Author fights for women's rights in her native Iran
Arizona Republic - By Janie Magruder
Feb 4, 2004

Azar Nafisi is uncomfortable with conformity.

She was expelled from her teaching job at the University of Tehran in 1981 for refusing to wear the mandatory Islamic veil. In 1995, she resigned from a teaching job at Allameh Tabatabaii in Tehran, where she had been wearing the veil incorrectly, rather than bow to pressure to change.

But what Nafisi did the next two years most reveals her courage, unwavering dedication to women's rights and unquenchable thirst for literature. She formed a book group in her Tehran home with other Iranian women, all former students who had few, if any, outlets for discussing their lives and their government's oppressive treatment.

Those conversations, and Nafisi's past, are the basis for her book, Reading Lolita in Tehran, (Random House, $23.95) which is No. 1 on the New York Times bestseller list for paperback non-fiction. She'll be in Tempe on Thursday and Friday to discuss the book, which provides a rare glimpse of women's lives in revolutionary Iran.

Nafisi, 55, who immigrated to the United States in 1997 with her husband and two children, teaches at Johns Hopkins University School of Advanced International Studies.

QUESTION: Your book is said to defy categorization as memoir, literary criticism or social history, yet it succeeds as all three. How do you define it?

ANSWER: It is difficult. The idea came out of an urge when I was writing my first book on Vladimir Nabokov (author of Lolita). I had this obsession - can I write a book that will be about fiction and reality simultaneously?

Q: You grew up in Iran as the daughter of a former mayor of Tehran and became one of the first six women elected to the Parliament in Iran. Can you compare your upbringing in the 1950s to that of women in the revolutionary times of the late-1970s, the late-1990s and even today?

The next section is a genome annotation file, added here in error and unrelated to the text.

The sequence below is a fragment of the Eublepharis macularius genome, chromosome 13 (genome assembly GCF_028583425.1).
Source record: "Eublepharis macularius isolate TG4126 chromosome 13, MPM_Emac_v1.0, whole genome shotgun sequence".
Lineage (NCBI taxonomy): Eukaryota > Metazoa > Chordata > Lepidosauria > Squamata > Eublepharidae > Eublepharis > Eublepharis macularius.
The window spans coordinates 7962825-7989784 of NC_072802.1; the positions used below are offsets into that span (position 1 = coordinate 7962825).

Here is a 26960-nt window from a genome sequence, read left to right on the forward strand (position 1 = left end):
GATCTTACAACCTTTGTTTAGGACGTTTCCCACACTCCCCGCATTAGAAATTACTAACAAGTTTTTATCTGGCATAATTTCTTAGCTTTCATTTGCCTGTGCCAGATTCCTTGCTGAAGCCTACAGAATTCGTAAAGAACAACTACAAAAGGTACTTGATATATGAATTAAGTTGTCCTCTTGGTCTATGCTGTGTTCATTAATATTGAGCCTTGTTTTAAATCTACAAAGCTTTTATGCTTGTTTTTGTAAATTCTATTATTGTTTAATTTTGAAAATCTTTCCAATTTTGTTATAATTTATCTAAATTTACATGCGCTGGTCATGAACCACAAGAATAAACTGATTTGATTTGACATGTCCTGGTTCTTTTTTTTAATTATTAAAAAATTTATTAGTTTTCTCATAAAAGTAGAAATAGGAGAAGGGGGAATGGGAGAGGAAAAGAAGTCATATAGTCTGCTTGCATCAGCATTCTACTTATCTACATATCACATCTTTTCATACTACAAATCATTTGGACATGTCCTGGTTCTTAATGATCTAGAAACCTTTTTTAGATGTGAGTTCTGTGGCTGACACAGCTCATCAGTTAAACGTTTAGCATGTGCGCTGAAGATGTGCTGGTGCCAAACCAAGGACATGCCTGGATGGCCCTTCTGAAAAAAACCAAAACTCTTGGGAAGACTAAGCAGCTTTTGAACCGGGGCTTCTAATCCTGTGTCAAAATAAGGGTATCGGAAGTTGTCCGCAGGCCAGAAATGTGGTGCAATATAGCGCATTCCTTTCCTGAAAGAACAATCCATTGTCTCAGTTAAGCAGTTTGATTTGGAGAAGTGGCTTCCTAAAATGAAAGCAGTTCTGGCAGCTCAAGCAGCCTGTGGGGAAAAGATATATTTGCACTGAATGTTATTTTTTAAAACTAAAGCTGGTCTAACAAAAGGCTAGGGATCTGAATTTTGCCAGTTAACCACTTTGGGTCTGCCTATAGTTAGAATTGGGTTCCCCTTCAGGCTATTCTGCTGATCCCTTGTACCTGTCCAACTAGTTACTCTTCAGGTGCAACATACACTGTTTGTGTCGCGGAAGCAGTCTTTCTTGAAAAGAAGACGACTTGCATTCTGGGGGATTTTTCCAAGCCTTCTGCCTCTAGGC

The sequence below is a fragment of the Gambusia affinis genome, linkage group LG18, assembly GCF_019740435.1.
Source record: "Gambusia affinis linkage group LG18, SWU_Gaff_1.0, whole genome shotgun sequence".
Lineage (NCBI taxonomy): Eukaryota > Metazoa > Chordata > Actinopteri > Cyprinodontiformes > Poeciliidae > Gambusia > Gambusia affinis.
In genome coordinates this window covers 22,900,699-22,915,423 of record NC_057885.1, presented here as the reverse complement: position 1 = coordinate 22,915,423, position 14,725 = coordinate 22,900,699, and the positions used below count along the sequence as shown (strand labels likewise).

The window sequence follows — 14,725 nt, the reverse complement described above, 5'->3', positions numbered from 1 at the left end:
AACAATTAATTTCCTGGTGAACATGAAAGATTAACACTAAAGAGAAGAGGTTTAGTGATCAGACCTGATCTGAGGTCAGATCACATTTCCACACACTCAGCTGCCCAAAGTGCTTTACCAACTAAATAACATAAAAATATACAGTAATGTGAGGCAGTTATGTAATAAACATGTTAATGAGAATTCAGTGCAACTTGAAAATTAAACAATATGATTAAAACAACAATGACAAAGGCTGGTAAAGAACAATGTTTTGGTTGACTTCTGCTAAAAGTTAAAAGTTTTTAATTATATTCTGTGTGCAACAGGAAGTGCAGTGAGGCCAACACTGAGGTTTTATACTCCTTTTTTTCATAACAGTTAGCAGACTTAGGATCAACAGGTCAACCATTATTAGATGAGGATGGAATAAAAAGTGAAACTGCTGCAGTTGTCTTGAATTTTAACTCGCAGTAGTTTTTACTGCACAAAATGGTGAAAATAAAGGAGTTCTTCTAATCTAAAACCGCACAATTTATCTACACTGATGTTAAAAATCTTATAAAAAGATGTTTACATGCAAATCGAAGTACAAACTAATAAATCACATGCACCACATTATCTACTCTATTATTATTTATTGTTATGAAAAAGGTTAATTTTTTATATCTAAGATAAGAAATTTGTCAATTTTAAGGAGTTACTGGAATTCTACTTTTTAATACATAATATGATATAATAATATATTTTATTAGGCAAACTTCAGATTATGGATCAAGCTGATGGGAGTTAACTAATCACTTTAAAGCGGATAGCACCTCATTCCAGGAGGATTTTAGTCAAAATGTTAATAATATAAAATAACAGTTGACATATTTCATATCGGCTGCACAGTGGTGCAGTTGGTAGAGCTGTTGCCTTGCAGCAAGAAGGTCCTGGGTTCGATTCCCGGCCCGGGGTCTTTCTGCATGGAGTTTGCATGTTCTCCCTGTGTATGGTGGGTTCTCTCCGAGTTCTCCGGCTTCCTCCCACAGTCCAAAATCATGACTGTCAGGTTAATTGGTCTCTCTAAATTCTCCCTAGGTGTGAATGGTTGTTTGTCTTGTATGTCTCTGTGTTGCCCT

A: Women have taken such a giant step back from when I was growing up. Even my mother, who believed herself to be a good Muslim, never wore a veil. The generation that came after me was never given a choice about expressing who they were. It's not so much the women who've taken a step back, it's the government that tried to impose backward rules. . . . The laws are terrible - a woman is counted as half a man on a witness stand, and there are some jobs there women still cannot get - but Iranian women have resisted them.

Q: Examples include your refusal to wear the veil in 1981, then wearing it incorrectly later.

A: I felt my own dignity as a person was endangered. I knew I would be forced to wear it but I wanted to make a statement. It's wrong when a chosen symbol of your faith becomes a political token.

Q: You eventually quit teaching in Tehran because you felt "irrelevant" in the classroom.

A: They took away from me everything that defined me as a human being or as a woman. I was forced to look a way I didn't want to look and act a way I didn't believe in.

Q: In 1995, following your resignation, you invited seven women to meet weekly in your home to read forbidden fiction from the West. Who were they, and what was your purpose?

A: They were a mixed bag. Two were practicing Muslims, and they wore the veil, and some were quite secular. What we had in common was our love for books. The purpose was to talk about books of fiction, but what happened was we started to tell about ourselves or write about ourselves, our own stories, and that gives you power.

Q: You met in secret, sharing photocopies of novels that had been banned by the Iranian government. Had you been found out, were repercussions possible?

A: It's not that our class was in danger, but that these women, the way they looked, the way they acted in that living room, just by existing were in danger. If one of my students wore lipstick outside, the way she did in my class, she would be jailed.

Q: You read, among others, The Great Gatsby, Pride and Prejudice and, of course, Lolita, all books about people who become autonomous despite great odds. During the two years that you met, how did you and these women change?

A: The classes kept me going. We discovered things about ourselves that we didn't know. How, as women, we never could have an image of ourselves, but always seeing ourselves through eyes of people who were shaping us. My students thought about their everyday experiences. One had been sexually assaulted in a taxi, and once or twice she started loudly protesting, but no one paid attention. The contradiction is they tell us to wear the veil to protect ourselves, yet we are not protected.

Q: Which books stand out in your mind?

A: Lolita meant so much to us. A man stealing a young girl's reality, imposing himself on her life. But each book was liberating and amazing.

Q: What would you like American readers to know about your homeland?

A: I would love for them not to give in to the stereotypical images that come from my country. They would find out that though we are from different lands, (it) doesn't mean that we do not aspire to certain universal values. They lump all different cultures and societies in the Muslim world, as if Christians and Jews and Bahais are all different, but Muslims all want the same thing.